By Jason_E_Sigler 6 Comments
Going into this game, the hype and praise was deafening. "Best stealth in a video game ever!" "Finally, stealth in a game that doesn't suck!" "The team from Shank gets it right!" It's dismissive to say this didn't inform my playthrough, though I will admit it was quite a bit of fun wholly based on its own merits.
Doing stealth right involves getting the controls and mechanics out of the way as much as possible so the player can execute exactly what they want to do (to a large degree, this could be said to be the ultimate goal of an game developer). If the button presses don't toss the guy over the railing when I want to, or grab a guard from the safety of the bright lights and slit his throat before anyone notices he's gone, the experience is broken. Klei understood this tenant and adhere firmly to it, using 2D trappings to keep things simple, yet oh-so-deadly.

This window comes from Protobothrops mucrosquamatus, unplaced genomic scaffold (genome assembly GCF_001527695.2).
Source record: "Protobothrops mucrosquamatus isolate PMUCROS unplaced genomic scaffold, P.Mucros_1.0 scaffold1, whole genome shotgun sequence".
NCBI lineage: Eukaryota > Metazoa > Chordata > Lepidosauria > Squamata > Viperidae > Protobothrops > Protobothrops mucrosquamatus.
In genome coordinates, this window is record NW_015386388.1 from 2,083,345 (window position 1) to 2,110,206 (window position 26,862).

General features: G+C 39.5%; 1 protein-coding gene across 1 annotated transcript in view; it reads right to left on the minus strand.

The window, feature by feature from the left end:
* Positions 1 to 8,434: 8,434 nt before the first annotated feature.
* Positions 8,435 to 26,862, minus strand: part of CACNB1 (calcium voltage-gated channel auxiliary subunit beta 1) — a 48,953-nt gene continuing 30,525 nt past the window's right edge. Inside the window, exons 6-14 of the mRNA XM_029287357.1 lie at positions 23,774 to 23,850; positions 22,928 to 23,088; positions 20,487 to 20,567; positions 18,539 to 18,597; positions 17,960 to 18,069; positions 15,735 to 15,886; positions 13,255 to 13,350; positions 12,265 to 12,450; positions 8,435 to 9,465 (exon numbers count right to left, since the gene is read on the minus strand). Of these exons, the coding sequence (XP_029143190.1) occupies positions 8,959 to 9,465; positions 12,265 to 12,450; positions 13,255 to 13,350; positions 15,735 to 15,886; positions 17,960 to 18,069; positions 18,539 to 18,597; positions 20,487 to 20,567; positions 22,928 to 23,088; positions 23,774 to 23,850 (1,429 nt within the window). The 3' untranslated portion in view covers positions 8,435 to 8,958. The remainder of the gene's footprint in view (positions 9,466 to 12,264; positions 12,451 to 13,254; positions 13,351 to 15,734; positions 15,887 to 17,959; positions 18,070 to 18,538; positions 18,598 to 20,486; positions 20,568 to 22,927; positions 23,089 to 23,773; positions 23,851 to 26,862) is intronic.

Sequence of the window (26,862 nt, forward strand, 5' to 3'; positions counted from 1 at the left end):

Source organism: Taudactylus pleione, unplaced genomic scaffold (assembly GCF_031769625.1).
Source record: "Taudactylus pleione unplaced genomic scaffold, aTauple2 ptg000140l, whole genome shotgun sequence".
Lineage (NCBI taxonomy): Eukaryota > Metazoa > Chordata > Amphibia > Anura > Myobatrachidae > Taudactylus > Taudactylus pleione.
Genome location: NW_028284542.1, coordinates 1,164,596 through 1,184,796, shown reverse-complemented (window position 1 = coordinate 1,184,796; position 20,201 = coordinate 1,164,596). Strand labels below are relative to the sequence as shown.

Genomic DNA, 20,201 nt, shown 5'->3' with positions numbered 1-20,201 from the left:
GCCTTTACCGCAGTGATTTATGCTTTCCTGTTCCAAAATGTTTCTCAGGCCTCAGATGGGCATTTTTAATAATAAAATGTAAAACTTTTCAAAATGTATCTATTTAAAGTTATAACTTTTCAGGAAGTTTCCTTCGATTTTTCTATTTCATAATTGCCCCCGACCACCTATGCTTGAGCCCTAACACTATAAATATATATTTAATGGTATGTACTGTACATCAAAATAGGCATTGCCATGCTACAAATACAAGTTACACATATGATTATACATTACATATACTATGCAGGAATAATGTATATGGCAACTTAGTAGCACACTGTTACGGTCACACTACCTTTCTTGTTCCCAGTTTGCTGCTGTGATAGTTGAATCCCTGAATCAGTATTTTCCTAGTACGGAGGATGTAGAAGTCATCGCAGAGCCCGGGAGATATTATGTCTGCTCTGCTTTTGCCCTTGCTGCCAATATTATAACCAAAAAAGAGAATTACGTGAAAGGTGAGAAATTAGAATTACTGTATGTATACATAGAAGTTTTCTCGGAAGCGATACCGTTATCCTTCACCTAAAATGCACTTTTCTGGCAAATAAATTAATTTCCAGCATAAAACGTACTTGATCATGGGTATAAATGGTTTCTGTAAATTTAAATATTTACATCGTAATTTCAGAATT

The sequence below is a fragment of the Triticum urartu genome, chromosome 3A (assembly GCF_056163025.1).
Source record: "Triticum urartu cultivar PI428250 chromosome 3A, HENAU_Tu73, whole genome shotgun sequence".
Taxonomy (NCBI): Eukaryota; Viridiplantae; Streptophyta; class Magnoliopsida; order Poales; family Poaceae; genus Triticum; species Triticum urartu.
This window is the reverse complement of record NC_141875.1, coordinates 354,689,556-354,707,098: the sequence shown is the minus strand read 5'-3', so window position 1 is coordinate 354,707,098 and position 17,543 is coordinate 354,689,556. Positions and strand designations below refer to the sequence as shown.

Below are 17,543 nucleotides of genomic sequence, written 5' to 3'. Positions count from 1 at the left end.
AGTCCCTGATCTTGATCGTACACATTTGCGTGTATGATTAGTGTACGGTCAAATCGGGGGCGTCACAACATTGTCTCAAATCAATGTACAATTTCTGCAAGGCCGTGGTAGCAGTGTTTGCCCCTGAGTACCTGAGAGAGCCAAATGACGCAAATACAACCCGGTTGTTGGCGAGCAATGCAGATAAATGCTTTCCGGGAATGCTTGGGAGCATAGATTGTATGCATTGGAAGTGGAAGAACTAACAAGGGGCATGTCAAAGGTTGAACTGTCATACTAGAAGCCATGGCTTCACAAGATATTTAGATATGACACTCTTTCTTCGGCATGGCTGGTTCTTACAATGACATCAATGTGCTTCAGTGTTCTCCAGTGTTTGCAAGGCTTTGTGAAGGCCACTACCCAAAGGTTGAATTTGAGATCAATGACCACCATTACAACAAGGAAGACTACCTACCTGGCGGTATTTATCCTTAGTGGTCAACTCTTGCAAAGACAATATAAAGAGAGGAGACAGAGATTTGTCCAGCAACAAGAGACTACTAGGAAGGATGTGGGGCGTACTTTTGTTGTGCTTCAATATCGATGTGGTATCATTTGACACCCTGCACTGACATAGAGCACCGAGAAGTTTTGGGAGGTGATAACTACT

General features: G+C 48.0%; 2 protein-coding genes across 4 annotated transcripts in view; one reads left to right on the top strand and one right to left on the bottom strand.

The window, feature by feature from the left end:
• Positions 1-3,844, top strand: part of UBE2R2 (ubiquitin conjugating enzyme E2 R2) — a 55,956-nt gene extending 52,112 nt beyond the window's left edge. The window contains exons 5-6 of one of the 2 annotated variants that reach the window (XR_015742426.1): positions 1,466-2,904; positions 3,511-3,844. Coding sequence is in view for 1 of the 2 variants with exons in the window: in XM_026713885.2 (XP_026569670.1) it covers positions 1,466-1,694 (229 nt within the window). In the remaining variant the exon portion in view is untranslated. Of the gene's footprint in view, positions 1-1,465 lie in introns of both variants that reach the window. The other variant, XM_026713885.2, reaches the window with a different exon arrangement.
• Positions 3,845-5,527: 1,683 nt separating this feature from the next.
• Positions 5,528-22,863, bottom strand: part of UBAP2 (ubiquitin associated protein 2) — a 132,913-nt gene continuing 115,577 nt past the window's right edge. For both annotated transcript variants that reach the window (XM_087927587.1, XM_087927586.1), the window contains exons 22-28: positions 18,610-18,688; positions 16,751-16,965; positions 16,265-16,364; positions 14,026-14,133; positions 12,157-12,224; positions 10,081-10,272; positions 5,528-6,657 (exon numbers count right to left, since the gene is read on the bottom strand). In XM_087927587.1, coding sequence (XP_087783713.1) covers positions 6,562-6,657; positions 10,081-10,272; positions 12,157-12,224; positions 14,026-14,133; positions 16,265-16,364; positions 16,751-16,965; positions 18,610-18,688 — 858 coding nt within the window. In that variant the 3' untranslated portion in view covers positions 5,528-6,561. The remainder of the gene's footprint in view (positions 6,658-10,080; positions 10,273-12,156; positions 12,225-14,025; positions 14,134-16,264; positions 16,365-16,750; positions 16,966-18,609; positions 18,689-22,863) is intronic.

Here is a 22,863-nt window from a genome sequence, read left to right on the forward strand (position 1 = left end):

Throughout the game, your upgrades (re: cooler and more effective ways to slay and/or deceive dudes) are based on your performance, so perks are what you make of them. Want that noise maker with the remote trigger? Be a better ninja. And that worked for me; I wanted to be the baddest, most equipped ninja I could be, so I adhered to their rules and raised as little hell as possible. The late game mechanic (I assume, maybe it comes earlier if your play is better than mine) to reveal more outfits to you, all of which demand drastically different play styles, was too much for my blood-craving mind to comprehend. After running through them all, I resorted to the original set and finished with that.
Sticking to the code of the ninja gets you far in this game, but there are so many different ways in which to do so, the game never plays through the same way twice. But each play is sure to be just as satisfying as the last.